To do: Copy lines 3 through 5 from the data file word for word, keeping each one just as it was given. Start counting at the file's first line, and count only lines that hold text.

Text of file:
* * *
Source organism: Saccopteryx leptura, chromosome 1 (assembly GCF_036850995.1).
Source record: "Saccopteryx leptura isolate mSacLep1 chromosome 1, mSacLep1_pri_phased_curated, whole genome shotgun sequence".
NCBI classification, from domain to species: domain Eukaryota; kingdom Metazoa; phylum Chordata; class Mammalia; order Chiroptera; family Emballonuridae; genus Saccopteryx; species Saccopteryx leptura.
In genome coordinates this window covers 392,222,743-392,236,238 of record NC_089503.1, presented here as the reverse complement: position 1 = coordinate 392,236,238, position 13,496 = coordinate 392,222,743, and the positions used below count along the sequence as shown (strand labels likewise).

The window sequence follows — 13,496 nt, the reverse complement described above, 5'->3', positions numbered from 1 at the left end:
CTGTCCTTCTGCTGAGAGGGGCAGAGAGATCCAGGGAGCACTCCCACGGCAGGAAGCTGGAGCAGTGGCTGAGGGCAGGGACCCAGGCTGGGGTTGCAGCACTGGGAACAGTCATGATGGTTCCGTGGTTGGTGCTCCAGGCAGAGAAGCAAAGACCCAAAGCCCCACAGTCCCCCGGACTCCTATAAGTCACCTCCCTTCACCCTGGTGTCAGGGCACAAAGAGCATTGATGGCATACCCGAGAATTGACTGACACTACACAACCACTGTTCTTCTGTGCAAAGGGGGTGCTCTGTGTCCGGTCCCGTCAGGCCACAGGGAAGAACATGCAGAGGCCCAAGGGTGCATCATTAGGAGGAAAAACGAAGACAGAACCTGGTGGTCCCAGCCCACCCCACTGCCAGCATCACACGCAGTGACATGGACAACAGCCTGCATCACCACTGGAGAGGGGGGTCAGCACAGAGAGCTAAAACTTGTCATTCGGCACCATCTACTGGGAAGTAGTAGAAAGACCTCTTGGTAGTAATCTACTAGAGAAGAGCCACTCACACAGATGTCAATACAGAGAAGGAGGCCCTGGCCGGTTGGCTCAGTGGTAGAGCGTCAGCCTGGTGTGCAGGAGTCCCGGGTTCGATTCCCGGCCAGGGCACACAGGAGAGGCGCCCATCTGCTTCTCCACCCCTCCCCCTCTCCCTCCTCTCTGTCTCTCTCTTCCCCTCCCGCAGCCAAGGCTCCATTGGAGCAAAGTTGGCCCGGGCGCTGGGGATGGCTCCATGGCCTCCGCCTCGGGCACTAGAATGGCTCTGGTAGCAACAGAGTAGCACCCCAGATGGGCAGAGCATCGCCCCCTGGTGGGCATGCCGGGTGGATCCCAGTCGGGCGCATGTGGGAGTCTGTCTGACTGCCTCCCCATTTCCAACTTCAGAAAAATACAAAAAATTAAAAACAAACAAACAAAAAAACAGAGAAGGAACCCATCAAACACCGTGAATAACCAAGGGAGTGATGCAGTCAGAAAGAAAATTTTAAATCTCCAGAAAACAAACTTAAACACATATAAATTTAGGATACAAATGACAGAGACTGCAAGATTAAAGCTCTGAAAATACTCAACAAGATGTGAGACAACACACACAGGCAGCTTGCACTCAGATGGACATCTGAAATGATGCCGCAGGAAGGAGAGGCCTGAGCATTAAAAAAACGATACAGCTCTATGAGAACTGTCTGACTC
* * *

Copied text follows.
NCBI classification, from domain to species: domain Eukaryota; kingdom Metazoa; phylum Chordata; class Mammalia; order Chiroptera; family Emballonuridae; genus Saccopteryx; species Saccopteryx leptura.
In genome coordinates this window covers 392,222,743-392,236,238 of record NC_089503.1, presented here as the reverse complement: position 1 = coordinate 392,236,238, position 13,496 = coordinate 392,222,743, and the positions used below count along the sequence as shown (strand labels likewise).

The window sequence follows — 13,496 nt, the reverse complement described above, 5'->3', positions numbered from 1 at the left end: